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UK Pension Reforms 2015

Retirement is changing, and people are living and choosing to work longer. The UK pension system needs to change to reflect that those in retirement have different needs, and will require a more diverse set of options than has previously been available. The UK government believes that with the right consumer guidance and support, people should be able to make their own choice about how and when to spend their pension funds.

From April 2015 the 320,000 people that retire each year with defined contribution pensions (mainly personal pensions and SIPPs) will have complete choice over how they access their pension. The government has already introduced flexible drawdown of pension savings for those who meet a minimum income requirement in retirement, and removed the requirement to buy an annuity by age 75.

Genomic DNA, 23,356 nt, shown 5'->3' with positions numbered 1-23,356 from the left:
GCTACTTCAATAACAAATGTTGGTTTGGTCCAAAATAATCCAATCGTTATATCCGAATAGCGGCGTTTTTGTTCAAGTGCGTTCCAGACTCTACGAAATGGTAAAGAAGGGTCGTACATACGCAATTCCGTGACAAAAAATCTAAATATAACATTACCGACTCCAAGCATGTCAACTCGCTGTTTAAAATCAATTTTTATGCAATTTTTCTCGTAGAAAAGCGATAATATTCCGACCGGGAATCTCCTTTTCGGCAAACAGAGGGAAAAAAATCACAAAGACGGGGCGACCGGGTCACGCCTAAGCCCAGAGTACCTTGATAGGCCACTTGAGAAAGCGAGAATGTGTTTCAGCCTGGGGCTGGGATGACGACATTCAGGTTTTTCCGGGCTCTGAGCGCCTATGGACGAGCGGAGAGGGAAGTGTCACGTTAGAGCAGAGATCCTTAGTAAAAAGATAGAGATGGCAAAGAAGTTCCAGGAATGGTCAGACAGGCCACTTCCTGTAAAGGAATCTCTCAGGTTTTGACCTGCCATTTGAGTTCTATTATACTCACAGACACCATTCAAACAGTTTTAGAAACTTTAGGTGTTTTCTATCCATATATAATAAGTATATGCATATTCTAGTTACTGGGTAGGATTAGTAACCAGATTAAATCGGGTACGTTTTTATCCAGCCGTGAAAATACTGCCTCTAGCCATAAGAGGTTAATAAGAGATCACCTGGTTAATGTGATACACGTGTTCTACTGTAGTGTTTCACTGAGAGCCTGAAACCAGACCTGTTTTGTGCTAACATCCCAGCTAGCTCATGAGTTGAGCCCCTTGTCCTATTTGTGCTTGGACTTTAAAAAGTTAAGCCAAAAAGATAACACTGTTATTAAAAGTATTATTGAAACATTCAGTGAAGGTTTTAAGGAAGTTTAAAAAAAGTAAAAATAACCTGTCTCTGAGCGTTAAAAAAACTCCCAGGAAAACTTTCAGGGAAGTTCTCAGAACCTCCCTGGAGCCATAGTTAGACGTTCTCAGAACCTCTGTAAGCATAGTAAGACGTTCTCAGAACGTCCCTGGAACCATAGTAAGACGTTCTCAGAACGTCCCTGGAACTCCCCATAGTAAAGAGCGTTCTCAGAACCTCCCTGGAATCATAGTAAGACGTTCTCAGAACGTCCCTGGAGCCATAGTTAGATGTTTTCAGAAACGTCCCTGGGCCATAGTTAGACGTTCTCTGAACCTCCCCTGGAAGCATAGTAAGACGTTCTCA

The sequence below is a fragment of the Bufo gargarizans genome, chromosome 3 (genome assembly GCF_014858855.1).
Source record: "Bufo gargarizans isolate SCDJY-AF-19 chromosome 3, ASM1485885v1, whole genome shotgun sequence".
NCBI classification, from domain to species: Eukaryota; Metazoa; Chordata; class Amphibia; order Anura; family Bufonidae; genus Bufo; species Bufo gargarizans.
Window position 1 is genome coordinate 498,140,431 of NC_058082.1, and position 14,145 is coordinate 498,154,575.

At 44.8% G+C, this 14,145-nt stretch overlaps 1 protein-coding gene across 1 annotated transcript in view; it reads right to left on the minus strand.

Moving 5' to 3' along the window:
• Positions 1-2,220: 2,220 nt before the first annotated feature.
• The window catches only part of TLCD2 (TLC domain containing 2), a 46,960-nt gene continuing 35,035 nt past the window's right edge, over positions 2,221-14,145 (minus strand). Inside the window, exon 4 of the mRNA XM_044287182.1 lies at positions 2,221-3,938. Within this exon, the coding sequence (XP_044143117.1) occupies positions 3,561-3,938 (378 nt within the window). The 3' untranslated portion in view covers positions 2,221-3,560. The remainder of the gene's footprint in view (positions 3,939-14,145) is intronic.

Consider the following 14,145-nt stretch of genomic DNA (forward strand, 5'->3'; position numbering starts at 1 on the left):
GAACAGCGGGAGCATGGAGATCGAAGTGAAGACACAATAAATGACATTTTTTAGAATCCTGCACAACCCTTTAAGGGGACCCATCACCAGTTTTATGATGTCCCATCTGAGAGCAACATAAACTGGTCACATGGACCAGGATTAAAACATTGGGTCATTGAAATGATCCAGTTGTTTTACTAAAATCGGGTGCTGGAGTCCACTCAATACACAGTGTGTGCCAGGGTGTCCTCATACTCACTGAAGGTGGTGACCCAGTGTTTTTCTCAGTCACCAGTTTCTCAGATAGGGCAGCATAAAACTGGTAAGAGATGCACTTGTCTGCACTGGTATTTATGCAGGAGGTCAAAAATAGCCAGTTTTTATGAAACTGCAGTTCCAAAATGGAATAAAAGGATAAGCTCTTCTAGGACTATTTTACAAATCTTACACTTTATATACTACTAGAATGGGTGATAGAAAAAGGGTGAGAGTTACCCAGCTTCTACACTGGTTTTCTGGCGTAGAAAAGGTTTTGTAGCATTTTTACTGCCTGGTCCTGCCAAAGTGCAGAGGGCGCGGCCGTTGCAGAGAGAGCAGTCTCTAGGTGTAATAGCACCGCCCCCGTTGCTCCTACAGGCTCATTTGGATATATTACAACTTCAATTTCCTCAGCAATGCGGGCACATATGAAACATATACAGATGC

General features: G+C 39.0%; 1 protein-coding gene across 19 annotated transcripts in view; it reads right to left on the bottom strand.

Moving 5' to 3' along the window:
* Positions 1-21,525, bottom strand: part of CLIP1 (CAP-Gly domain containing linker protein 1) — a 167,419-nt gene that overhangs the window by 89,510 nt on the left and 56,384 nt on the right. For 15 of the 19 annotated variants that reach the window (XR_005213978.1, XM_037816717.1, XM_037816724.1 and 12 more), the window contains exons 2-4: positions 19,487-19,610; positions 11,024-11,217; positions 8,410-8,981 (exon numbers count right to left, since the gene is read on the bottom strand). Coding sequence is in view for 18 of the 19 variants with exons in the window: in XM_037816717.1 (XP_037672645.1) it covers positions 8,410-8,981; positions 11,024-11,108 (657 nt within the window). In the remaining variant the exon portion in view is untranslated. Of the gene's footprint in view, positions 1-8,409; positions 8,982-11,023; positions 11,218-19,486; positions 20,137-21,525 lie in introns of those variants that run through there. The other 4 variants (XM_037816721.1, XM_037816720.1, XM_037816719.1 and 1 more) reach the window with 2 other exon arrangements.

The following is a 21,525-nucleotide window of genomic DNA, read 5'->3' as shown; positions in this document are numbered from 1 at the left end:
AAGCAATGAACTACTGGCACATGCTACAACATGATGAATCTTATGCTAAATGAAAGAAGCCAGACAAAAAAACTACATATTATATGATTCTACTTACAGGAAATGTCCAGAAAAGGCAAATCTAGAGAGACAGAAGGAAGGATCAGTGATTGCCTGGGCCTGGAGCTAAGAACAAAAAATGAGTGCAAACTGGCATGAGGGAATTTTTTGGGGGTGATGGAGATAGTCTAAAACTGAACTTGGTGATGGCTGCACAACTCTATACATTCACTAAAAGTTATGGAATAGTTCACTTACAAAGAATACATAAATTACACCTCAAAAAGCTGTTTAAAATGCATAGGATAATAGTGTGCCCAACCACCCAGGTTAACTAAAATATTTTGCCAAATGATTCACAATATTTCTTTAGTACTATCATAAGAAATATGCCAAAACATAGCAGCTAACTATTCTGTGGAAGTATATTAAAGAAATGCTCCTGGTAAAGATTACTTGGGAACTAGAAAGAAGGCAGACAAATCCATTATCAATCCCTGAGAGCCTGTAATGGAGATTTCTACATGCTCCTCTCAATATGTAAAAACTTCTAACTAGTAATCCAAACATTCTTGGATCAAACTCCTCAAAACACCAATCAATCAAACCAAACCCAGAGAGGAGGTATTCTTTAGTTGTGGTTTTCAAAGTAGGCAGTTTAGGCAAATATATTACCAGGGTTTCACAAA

In the 2014 UK Budget the Chancellor of the Exchequer announced further radical reforms. From 2015, pensioners will have complete freedom to withdraw as much of their pension as they like and will not be forced to buy an annuity.

Annuity purchase is where your pension fund is exchanged for a guaranteed income, payable for life, no matter how long you live. However, many people dislike annuities, either seeing them as offering perceived poor value for money as they are linked to government gilt rates or being concerned that, on their death, their remaining pension assets pass to the insurance company. The big problem with annuities is that annuity rates today are less than half what they were 15 to 20 years ago. Back in the late 1990s and early 2000s, pensioners could look forward to collecting annuity rates of 10% a year. However, thanks to falling interest rates and Government gilt yields, annuity rates these days are much lower.